Massachusetts-based Open Biome sells frozen poop to doctors performing fecal transplants. (Open Biome)
Seven years ago, a patient asked Neil Stollman, a gastroenterologist in Oakland, to do something so “absurd,” he says, he was tempted to turn her down immediately: to transplant feces from one person to another, using a colonoscopy tube.
“I said, 'No. What, are you crazy? I’m not putting poop in someone’s tush,'” recalls Stollman.
Still, Stollman had to admit it wasn’t an entirely crazy idea.
The patient had C. diff, a disabling intestinal infection that kills about 15,000 people a year. C. diff is often picked up in hospitals or after heavy rounds of antibiotics.
C. diff is caused by bad bacteria in the gut. So, Stollman says, once he "got over the absolute ick-ness of it," it seemed logical that you might cure C. diff with good bacteria donated from a healthy person. The easiest place to find millions of live human gut bacteria? Poop.
The transplant worked. Stollman’s patient was cured.
Today, fecal transplants are widely accepted as an effective therapy for C. diff.
A handful of companies, including the Massachusetts-based Open Biome, have sprung up to try and make the procedure more palatable, by providing pre-screened donor poop, or frozen poop pills that obviate the need for the tube. Meanwhile, about 70 clinical trials are in process to see what else fecal transplants might cure, but researchers say they haven’t seen the kind of slam dunk effect they do with C. diff.
And some researchers -- including Stollman -- say there’s got to be a better method, even for C. diff.
“This is a community of hundreds to thousands of species of microorganisms, so there’s just so much about it that we don’t understand,” says Justin Sonnenburg, a Stanford researcher and author of The Good Gut: Taking Control of Your Weight, Your Mood, and your Long Term Health.
Sonnenburg calls fecal transplants a kitchen-sink approach. Rather than pinpointing specific bacteria in the patient’s gut, the transplant largely replaces it with trillions of live bacteria, many of whose functions are still unknown. They could make the patient sicker.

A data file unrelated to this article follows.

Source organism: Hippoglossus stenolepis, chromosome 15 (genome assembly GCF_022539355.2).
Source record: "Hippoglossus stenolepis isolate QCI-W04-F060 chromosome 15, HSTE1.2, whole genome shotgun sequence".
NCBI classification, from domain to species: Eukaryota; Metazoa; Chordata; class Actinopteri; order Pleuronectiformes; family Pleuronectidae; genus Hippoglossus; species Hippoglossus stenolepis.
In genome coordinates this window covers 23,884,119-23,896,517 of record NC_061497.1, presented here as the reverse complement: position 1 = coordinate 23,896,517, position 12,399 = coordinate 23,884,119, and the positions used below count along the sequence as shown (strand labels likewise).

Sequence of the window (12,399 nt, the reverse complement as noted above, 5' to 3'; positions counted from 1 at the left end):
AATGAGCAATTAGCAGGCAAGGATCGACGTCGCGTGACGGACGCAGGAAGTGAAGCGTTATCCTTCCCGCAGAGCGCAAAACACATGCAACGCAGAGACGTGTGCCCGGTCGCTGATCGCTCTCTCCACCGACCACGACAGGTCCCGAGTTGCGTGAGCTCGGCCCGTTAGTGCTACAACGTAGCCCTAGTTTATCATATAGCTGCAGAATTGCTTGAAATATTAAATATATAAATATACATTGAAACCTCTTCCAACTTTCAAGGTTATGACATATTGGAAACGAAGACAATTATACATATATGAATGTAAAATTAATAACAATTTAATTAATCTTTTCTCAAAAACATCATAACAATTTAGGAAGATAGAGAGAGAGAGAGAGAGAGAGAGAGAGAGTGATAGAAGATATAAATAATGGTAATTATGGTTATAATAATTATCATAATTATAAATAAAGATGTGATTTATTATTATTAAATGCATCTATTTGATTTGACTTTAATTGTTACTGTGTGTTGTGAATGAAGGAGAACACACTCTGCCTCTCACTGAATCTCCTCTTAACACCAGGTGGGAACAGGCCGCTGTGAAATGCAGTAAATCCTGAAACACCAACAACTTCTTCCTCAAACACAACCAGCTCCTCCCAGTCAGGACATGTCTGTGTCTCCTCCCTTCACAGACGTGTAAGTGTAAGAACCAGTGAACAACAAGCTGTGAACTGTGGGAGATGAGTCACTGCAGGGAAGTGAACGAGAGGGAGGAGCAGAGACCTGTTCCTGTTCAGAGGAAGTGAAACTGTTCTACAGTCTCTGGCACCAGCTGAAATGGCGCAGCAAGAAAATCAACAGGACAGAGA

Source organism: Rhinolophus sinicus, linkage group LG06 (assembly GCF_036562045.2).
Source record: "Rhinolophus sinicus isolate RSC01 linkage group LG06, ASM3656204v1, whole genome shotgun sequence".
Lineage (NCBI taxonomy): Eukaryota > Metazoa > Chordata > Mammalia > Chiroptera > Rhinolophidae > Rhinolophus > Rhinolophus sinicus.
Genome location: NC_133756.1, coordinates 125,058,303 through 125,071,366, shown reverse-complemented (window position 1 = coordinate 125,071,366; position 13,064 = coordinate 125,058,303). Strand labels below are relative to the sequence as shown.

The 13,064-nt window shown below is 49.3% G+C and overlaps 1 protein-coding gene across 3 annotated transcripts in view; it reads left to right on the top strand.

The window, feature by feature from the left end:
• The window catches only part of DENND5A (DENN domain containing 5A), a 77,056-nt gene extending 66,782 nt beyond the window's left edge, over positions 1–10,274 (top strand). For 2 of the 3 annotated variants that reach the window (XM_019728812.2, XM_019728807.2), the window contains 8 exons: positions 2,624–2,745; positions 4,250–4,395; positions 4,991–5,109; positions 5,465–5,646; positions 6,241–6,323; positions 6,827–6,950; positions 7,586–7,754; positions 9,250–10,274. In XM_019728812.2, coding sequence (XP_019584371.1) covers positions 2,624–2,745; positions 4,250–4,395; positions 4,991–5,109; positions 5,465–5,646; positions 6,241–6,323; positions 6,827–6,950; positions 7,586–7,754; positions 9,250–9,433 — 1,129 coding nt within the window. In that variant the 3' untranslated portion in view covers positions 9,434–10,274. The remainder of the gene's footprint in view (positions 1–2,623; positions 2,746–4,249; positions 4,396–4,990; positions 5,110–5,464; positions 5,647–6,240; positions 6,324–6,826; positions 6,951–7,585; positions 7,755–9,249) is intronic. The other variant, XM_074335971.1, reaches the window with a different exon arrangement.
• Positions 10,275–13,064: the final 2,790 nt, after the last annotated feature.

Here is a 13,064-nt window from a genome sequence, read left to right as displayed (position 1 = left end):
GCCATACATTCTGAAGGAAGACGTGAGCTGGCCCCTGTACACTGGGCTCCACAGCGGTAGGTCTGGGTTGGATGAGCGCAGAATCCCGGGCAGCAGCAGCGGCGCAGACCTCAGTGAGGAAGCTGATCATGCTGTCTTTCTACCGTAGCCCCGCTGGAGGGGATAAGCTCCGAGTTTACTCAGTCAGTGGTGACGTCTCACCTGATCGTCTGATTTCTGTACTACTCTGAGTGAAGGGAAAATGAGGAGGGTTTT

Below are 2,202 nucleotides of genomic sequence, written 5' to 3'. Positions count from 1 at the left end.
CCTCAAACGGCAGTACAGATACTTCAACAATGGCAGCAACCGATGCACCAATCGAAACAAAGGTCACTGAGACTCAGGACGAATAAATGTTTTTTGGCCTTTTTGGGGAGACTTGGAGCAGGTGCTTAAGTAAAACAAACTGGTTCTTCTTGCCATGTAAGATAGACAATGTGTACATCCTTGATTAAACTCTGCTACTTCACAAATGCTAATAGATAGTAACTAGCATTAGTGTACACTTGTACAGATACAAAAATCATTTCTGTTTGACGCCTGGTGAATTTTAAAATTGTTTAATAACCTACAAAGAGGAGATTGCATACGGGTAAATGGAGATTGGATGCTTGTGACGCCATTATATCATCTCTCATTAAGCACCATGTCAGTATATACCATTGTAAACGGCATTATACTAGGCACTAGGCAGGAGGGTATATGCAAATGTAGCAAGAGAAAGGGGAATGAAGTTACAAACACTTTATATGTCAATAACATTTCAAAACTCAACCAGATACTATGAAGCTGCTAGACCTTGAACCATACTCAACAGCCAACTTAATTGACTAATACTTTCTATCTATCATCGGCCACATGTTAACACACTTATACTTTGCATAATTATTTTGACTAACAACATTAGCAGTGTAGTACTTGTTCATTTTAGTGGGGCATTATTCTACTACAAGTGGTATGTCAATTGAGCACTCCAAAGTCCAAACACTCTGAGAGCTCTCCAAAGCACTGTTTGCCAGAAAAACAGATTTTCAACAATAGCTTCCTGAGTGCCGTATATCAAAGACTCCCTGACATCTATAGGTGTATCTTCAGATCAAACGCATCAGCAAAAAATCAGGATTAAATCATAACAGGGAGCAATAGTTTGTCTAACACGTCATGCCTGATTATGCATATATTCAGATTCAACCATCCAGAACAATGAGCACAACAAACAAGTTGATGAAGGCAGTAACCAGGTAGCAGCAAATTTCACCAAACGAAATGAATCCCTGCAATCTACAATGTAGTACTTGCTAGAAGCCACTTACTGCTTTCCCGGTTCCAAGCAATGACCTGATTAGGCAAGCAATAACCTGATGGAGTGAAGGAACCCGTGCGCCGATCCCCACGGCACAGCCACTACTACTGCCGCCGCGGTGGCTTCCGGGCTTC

And remember, they’re alive. The whole idea of dosage kind of flies out the window.
“You have no idea what the life span of this microbe is going to be in that person's gut,” says Sonnenburg. “It may be there for the rest of their life.”
In South San Francisco, a company called Second Genome is looking for a way around that problem.
CEO Peter DiLaura opens a freezer full of glass vials. They’re samples of poop, naturally, but also samples from other microbial communities, such as the bacteria and other organisms that live on our skin.
Second Genome collects samples from hundreds of people with specific diseases, like for example, inflammatory bowel disease, or IBD.
Using $100,000 Illumina gene sequencers, researchers scan the patients' microbiota to look for commonalities. Perhaps some bacteria are more prevalent, or conspicuously absent, in people who have the disease.
The next question, says DiLaura, is what those specific bacteria are doing.
“What are they secreting? And how do the things that they secrete affect the human biology of that disease?”
Maybe there are chemicals out there that could target -- actually zero in on -- those specific bacteria.
The goal is a drug that blocks the damaging effects of the microbiome in inflammatory bowel disease. Second Genome's first drug is currently in Phase 1 clinical trials, which are designed to show whether a product is safe. Subsequent phases, in a process that could take several years or longer, test for efficacy.
Unlike antibiotics, which kill bacteria largely indiscriminately, these drugs would feed certain bacteria and starve others. And because there’s no actual, live bacteria involved, there’s less of a concern about dosage.
If it works, says Dr. Neil Stollman, in Oakland, one day in the not-so-distant future, “the tool won’t be stool.”
That is, live poop might eventually be replaced with something a lot more like a pill. Inert. Odorless. Something the FDA could regulate and doctors could prescribe.
Of course that’d put Stollman out of the fecal transplant business. He says that is fine with him.
Get the best of KQED’s science coverage in your inbox weekly.